Review: Right Side filter coffee course
Right Side Coffee Roasters is one of the most famous roasters in Barcelona, and in Spain in general. When they published the new filter coffee course, it was a great moment to get my AeroPress skills to the next level, so I signed up.
The course has been developed and is presented by Miguel Lamora. Miguel has taken multiple awards at Latte Art championships, and has built up his experience by running one of the most advanced coffee shops in London.
The course took place at the Right Side roastery in Castelldefels, 30 minutes by train from Barcelona. The place is located very close to the train station and has quite a bit of space. Of course, when thinking of a place where all the amazing coffee I have been drinking throughout all these years is actually roasted, I have been imagining an industrial warehouse and some magic in it, but in reality everything was much nicer and neater than what I expected.
Besides the brewing tools themselves, Hario V60 and the Aeropress, we worked with Mahlkönig EK43, which I fell in love with on the spot. One of the best grinders I have used in my life.
The inverse osmosis water system installed in the roastery is quite amazing as well—alright, appropriate for the level of stuff that is getting brewed inside.
The main points Miguel was covering included:
- the coffee itself, specifically growing, identification, processes, structure of the bean
- the tools, starting from brewing tools and ending with grinders, water boilers and other parts of the microsystem
- water—a lot of attention was dedicated to the water, its characteristics and properties
- extraction, going in-depth on the variables involved in the process, differences between how the process goes on in different brewing methods
- logistics around making filter coffee at coffee shops
Before coming to the roastery, I have never really worked with such top-level equipment, and seeing those tools in action would alone be a worthy experience. In addition to just seeing a proper workflow and using the Mahlkönig, a few things resonated with me powerfully during the course.
The testing mindset is something everybody talks a lot about in marketing circles, but I did not realise that this mentality is precisely what allows you to make better coffee. I definitely understand that this is the process every barista goes for when testing new beans, but Miguel presented the concept in a very clear, approachable way. We even spent some time hands-on, testing both AeroPress and V60 brews on the spot.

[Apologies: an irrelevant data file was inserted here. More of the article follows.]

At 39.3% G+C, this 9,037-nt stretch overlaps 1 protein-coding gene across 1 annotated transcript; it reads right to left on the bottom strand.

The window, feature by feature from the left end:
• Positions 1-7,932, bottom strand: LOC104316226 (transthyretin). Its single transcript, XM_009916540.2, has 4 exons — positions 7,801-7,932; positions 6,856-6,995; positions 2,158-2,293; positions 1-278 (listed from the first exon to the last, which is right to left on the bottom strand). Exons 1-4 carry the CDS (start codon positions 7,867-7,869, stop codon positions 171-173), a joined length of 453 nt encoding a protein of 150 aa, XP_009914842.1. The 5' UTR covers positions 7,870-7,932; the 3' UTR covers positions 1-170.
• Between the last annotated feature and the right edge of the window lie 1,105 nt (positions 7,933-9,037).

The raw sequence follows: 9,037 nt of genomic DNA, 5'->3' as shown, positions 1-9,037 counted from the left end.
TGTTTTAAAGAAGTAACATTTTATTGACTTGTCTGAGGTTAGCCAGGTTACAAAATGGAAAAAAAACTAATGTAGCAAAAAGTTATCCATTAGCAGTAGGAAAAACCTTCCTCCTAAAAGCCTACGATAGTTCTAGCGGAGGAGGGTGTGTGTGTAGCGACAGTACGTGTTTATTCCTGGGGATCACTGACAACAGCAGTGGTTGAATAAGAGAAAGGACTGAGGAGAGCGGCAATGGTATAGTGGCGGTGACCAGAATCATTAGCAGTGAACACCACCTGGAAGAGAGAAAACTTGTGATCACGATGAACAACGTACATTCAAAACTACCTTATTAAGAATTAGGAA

After the number of samples we tasted at the roastery, I might or might not have been sleeping well at night.
Consistency is king
To be able to test out different variables, it is important to fix all other factors that are within your control. For example, while tweaking the grind, you should keep the ratio, the timing and the temperature of the water stable, up to 0.1g of coffee and 1ºC of water temperature.
The technique matters, but it also is a variable
I have been a fan of AeroPress Timer for a long time, and I loved the different techniques the app suggests. While using a distinctive technique each time is great, it alone will not make or break your coffee.
Miguel suggested that we only use a single technique at a time and not change it while testing other variables. His approach actually makes total sense: the technique is just another influence, like water temperature or the grind, and varying it might get you off the track.
From the coffee shop point of view, keeping the technique stable within your team allows you to keep making consistently good coffee at all times, independently of whether you have experience with these particular beans you are using or who in your team is preparing the coffee.
Instead of choosing between specific techniques or recipes, Miguel suggests focusing on getting the grind right. During the course we have been able to completely change the taste of the cup by going though different grinds, and then finally settling on a single grind level that allows for optimal extraction and full balance.
This has been one of the deeper dives into coffee making for me. Miguel poured a lot of raw experience over us, and I might have missed a lot of what he was saying. Even so, I learned a ton.
The course is densely packed with theory, on all topics from the importance of the water to the extraction process and beyond. For me, in addition to that, the practical part turned out to be very applicable and insightful.
If you are a professional and are intending to make high-quality filter coffee in your store, I definitely recommend attending Miguel’s course—in addition to being a great starting point for deeper investigation of the topic on your own, you are going to get a lot of experience-based insight into building the right workflow, adopting the testing mentality in your team and striving for both great coffee and optimal business sense.
There has been some practical change in my skills as well, for sure. When I made a cup of AeroPress right before writing this and tasted the result, I was smiling very, very widely.
Right Side Coffee Roasters, their coffee is served across the country.
Miguel Lamora (look out for his new venture in Barcelona soon!)
Mahlkönig EK43—definitely an amazing grinder.
Café de Finca—good coffee place to visit if you are in Castelldefels.